2.  Transparency – Transparency is about being humble, vulnerable, and honest about intentions while having no hidden agendas regarding your motives.

3Consistency – Consistency means living your values and vision consistently, having the courage to walk your talk, and taking a stand to right wrongs.

If power involves the ability to influence the behavior of others and these three things demonstrate authentic power, then our ability to engage others is highly dependent on our character and our self-awareness.

As well intentioned, decent human beings we all would like to demonstrate authentic power consistently.  So what prevents us from doing so?  The responses I typically get to this question include not having enough time because of heavy workloads, feeling controlled by political agendas or corporate culture, and fear – fear of uncertainty, fear of not measuring up, fear of being exposed, fear of not being supported, fear of being fired…  For whatever reason, we can all fall short from time to time in using our power effectively.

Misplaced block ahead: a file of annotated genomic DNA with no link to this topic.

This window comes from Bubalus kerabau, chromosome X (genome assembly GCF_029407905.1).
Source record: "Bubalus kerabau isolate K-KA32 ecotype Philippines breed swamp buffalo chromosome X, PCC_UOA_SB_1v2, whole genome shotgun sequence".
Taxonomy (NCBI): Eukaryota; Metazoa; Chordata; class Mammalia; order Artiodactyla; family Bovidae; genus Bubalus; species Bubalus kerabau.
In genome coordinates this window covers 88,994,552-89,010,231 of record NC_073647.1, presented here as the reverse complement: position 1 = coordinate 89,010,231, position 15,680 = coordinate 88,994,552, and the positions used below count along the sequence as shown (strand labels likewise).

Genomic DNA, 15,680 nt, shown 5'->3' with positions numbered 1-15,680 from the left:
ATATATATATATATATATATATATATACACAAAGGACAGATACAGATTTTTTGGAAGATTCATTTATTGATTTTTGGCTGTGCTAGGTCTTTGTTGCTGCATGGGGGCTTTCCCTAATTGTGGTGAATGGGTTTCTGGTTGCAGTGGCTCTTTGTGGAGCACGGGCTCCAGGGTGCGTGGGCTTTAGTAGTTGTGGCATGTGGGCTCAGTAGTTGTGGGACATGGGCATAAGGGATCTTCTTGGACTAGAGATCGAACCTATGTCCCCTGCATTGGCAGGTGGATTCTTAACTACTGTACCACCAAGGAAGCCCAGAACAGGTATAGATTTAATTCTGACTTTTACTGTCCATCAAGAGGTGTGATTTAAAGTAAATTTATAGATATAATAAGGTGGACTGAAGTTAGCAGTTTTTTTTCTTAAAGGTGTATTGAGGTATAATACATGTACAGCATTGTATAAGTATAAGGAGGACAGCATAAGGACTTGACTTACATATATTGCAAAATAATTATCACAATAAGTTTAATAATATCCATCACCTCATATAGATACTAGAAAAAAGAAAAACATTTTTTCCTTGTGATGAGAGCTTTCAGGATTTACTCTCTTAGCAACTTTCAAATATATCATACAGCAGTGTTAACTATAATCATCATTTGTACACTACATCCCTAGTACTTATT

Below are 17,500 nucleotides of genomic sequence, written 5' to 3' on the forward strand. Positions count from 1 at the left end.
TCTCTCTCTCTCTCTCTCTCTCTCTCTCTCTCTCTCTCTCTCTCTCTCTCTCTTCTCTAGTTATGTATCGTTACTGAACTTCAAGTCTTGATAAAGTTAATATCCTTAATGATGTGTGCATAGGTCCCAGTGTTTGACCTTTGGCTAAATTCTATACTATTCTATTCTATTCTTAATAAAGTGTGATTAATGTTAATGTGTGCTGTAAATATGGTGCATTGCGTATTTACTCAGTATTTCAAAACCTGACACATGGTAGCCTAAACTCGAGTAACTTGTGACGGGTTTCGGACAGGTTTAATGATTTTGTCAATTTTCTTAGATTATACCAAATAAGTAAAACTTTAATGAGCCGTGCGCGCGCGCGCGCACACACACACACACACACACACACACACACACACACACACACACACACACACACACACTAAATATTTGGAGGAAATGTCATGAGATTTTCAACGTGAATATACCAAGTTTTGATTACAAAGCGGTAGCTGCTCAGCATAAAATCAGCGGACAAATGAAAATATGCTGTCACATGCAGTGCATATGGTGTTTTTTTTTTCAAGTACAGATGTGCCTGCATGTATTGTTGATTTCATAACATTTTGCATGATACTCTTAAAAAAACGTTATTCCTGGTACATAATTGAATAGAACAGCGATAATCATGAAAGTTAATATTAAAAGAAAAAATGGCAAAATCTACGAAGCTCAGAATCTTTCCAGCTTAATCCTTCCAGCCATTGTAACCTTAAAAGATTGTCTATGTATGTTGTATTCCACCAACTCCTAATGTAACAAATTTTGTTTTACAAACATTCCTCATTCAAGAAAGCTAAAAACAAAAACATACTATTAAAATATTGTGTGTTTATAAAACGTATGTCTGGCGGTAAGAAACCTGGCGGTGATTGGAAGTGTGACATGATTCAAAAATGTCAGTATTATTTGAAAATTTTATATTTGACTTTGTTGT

Here are some tips for improving your ability to demonstrate authentic power:

*  Listening – Focus your attention so that you are able to separate the facts from the opinions of other’s stories.  Ask questions to clarify the meaning of the other person’s words.  Notice the ratio of “asking” to “telling” in your conversations (i.e. 90% telling to 10% asking).